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Cuba, through the lens

Cuba may be just 90 miles from the United States, but life in the small, Communist nation is worlds away from that in its close neighbor. This summer, a group of students traveled there through a Dialogues of Civilizations program focusing on photography.

The 23 students, led by digital art and photography lecturer Andrea Raynor and photography lecturer Luis Brens, took classes three days a week while traveling the country to document life in his or her own way.

“We weren’t interested in having everybody get off the bus and take the same pictures,” Raynor said. “We were like, ‘Go! See you at dinner.’”

Students had nearly unfettered access to a nation that has had almost no American influence since the Cold War-era embargo began, a divide that is only now just starting to be bridged.

“So much of Cuban life happens out on the street, be it a soccer game or a music festival or just neighbors talking to one another at the end of the day,” Brens said. “There was very little rejection toward our students, which was great — our students could walk down the street and photograph whatever they wanted.”

Each student developed a portfolio of photos in Cuba, and we asked three to share the story behind their favorite shots. To see work by every student who traveled to Cuba through the Dialogue, visit

Photo by Kade Krichko

Kade Krichko, 2012 graduate, journalism

Cuba is so visually beautiful that it’s really hard to focus on what to point a camera at. However, one thing that stuck out for me almost immediately was the active Cuban lifestyle (I found out much later that the Cuban constitution, in fact, promotes sport as “integral development of citizens”). Every day after work or school, fields, courts, streets and even empty swimming pools sprang to life with pickup games. Because they can be played most anywhere and with minimal equipment, soccer and baseball games were everywhere.

This particular photo was taken at one of the crumbling public athletic facilities right by El Malecon, the seawall in Havana. The pickup game was one of six or seven going on at the facility, one that featured two emptied swimming pools, a crumbling soccer stadium, a torn-up grass field, and a converted basketball arena in addition to the outdoor basketball court in this photo. While it seems sad that all these once-grandiose facilities have fallen into disrepair, the real story to me is that the Cuban people still use every single one of them, even if it might not be for their intended purposes. Every space is utilized. When I stumbled upon this game as the sun dipped low and the shadows lengthened, I knew that I wanted people to see what I was seeing. The court, the players, the grafitti, the rubber ball, the muggy heat at the end of a long day, all of it. For me, this photo represents a big part of my Cuba experience, one I’ll never forget.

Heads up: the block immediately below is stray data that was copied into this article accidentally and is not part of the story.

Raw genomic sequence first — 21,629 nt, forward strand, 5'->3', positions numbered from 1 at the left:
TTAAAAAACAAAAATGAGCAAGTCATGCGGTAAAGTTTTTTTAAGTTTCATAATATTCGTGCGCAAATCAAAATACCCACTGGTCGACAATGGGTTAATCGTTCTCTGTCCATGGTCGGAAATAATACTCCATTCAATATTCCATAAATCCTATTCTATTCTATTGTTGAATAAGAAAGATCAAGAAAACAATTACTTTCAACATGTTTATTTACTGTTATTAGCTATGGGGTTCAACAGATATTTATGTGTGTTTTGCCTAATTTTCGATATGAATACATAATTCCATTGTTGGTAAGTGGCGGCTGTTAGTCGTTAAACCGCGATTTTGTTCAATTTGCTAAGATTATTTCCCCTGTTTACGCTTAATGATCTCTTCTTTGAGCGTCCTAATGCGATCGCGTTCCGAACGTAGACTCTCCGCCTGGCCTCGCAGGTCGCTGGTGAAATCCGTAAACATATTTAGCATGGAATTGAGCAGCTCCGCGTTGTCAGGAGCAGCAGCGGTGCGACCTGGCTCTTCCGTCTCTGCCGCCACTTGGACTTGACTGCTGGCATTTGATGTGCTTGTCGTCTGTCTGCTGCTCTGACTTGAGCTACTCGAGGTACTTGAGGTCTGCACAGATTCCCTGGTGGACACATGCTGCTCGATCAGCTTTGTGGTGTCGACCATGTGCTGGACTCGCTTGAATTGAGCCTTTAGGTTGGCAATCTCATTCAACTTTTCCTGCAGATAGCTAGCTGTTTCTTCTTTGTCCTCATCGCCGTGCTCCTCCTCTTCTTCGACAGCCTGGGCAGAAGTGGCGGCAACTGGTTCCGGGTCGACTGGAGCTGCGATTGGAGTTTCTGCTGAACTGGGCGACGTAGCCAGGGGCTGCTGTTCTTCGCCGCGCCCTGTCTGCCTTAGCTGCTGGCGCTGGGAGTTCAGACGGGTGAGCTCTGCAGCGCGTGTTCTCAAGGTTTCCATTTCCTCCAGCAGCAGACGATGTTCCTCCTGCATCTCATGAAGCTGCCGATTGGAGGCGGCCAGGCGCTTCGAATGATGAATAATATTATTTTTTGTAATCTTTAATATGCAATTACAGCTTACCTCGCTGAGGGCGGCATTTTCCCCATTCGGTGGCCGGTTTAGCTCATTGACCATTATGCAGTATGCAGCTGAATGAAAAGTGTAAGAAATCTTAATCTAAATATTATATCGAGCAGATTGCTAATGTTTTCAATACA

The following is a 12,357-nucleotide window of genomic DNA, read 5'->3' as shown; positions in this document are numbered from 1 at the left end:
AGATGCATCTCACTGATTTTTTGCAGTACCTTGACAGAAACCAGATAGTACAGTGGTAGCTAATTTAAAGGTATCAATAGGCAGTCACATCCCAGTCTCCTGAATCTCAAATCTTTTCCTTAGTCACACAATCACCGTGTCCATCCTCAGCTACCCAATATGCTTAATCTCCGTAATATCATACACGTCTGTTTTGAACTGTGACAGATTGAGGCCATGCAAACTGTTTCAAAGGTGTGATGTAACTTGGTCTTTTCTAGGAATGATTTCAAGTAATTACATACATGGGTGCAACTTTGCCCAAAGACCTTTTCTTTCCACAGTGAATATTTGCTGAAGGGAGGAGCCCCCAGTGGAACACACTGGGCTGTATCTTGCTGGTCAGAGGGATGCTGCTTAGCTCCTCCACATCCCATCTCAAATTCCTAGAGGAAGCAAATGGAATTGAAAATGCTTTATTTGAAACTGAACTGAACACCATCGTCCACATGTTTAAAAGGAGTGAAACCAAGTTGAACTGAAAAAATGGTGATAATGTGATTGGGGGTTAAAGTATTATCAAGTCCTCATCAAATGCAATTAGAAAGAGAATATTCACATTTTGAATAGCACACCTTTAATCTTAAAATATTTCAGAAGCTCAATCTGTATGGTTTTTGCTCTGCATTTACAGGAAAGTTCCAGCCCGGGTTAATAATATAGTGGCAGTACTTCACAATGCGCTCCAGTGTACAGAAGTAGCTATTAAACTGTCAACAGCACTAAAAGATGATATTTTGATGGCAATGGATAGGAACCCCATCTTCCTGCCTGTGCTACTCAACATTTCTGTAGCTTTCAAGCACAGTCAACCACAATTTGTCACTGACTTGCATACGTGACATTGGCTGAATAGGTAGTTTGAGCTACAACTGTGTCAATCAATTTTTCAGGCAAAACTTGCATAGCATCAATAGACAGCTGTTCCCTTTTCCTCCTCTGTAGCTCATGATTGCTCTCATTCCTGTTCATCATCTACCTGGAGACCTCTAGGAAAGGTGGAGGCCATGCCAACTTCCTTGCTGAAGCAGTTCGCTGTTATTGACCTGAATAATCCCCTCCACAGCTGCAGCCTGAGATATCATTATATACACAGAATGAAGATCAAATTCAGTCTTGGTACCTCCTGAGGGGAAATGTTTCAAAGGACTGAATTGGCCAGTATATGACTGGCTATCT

Photo by Annika Morgan

Annika Morgan, sophomore, business major

In Cuba, relationships are always on display: everything from times of tender intimacy to scathing arguments are played out in the public eye. The primary reason for this is the housing crisis in Havana that means living with several members of extended family, with no room for privacy, so everything must take place elsewhere. After my first week, capturing moments within these romantic relationships became the focus of my documentary project. I spent a great deal of time just sitting and waiting for these interactions to take place. For this shot I was looking out of the window of my hotel room at the bus stop across the street when I spotted this young couple in the midst of a heated discussion, full of hand gestures and hushed shouting. I had time to compose this image with the green lamppost and the set of stairs, just how I liked it. Just after I got the shot the bus pulled up and they linked hands and ran to catch it.

Photo by Rafael Feliciano Cumbas

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Rafael Feliciano Cumbas, senior, sociology and American Sign Language combined major

I was walking down a street from an orchid orchard when I saw this man selling mamays. In Havana, I was accustomed to seeing people selling fruits in large crowds, but in the little country town of Soroa this fruit seller was alone. Since he gave me permission to photograph him, I got real close to take photos. I noticed the particular colors of the wheelbarrow and the contrast with the mamays — both the tools of his job. I took photos until he has bored looking at the camera and his attention focused elsewhere. This was the last of the photos I took and the one where he is most comfortable.

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